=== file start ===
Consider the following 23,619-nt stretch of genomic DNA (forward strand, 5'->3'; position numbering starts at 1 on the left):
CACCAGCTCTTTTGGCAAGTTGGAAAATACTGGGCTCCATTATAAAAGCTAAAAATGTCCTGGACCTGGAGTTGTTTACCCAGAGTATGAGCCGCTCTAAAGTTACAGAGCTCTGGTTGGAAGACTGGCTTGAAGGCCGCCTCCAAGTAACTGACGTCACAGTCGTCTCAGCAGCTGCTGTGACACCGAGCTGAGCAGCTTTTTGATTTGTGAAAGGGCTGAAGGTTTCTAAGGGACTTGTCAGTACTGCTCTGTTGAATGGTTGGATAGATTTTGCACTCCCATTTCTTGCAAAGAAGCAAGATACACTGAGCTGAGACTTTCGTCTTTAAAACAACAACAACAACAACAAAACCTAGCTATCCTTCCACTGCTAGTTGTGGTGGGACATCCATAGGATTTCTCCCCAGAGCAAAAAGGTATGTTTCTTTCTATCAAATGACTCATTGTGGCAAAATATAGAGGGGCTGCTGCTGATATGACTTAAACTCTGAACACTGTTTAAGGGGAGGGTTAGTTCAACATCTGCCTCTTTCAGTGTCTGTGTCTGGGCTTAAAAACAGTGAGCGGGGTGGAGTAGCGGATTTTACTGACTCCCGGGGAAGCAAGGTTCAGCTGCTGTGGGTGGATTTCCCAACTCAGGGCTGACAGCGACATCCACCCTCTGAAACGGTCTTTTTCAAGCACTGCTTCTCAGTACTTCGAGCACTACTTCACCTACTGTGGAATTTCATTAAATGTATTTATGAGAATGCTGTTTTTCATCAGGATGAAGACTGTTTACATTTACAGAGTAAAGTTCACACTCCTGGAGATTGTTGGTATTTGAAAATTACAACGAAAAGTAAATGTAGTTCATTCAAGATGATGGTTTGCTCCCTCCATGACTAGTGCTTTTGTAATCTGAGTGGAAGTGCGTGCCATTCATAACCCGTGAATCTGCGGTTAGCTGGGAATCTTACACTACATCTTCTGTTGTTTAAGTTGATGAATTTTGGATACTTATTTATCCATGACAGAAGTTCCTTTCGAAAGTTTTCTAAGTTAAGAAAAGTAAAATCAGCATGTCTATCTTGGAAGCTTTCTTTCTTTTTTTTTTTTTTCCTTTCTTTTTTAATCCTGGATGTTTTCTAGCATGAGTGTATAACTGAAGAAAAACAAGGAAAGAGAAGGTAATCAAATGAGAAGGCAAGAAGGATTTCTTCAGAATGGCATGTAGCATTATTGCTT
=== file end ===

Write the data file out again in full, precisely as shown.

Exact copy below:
Consider the following 23,619-nt stretch of genomic DNA (forward strand, 5'->3'; position numbering starts at 1 on the left):
CACCAGCTCTTTTGGCAAGTTGGAAAATACTGGGCTCCATTATAAAAGCTAAAAATGTCCTGGACCTGGAGTTGTTTACCCAGAGTATGAGCCGCTCTAAAGTTACAGAGCTCTGGTTGGAAGACTGGCTTGAAGGCCGCCTCCAAGTAACTGACGTCACAGTCGTCTCAGCAGCTGCTGTGACACCGAGCTGAGCAGCTTTTTGATTTGTGAAAGGGCTGAAGGTTTCTAAGGGACTTGTCAGTACTGCTCTGTTGAATGGTTGGATAGATTTTGCACTCCCATTTCTTGCAAAGAAGCAAGATACACTGAGCTGAGACTTTCGTCTTTAAAACAACAACAACAACAACAAAACCTAGCTATCCTTCCACTGCTAGTTGTGGTGGGACATCCATAGGATTTCTCCCCAGAGCAAAAAGGTATGTTTCTTTCTATCAAATGACTCATTGTGGCAAAATATAGAGGGGCTGCTGCTGATATGACTTAAACTCTGAACACTGTTTAAGGGGAGGGTTAGTTCAACATCTGCCTCTTTCAGTGTCTGTGTCTGGGCTTAAAAACAGTGAGCGGGGTGGAGTAGCGGATTTTACTGACTCCCGGGGAAGCAAGGTTCAGCTGCTGTGGGTGGATTTCCCAACTCAGGGCTGACAGCGACATCCACCCTCTGAAACGGTCTTTTTCAAGCACTGCTTCTCAGTACTTCGAGCACTACTTCACCTACTGTGGAATTTCATTAAATGTATTTATGAGAATGCTGTTTTTCATCAGGATGAAGACTGTTTACATTTACAGAGTAAAGTTCACACTCCTGGAGATTGTTGGTATTTGAAAATTACAACGAAAAGTAAATGTAGTTCATTCAAGATGATGGTTTGCTCCCTCCATGACTAGTGCTTTTGTAATCTGAGTGGAAGTGCGTGCCATTCATAACCCGTGAATCTGCGGTTAGCTGGGAATCTTACACTACATCTTCTGTTGTTTAAGTTGATGAATTTTGGATACTTATTTATCCATGACAGAAGTTCCTTTCGAAAGTTTTCTAAGTTAAGAAAAGTAAAATCAGCATGTCTATCTTGGAAGCTTTCTTTCTTTTTTTTTTTTTTCCTTTCTTTTTTAATCCTGGATGTTTTCTAGCATGAGTGTATAACTGAAGAAAAACAAGGAAAGAGAAGGTAATCAAATGAGAAGGCAAGAAGGATTTCTTCAGAATGGCATGTAGCATTATTGCTT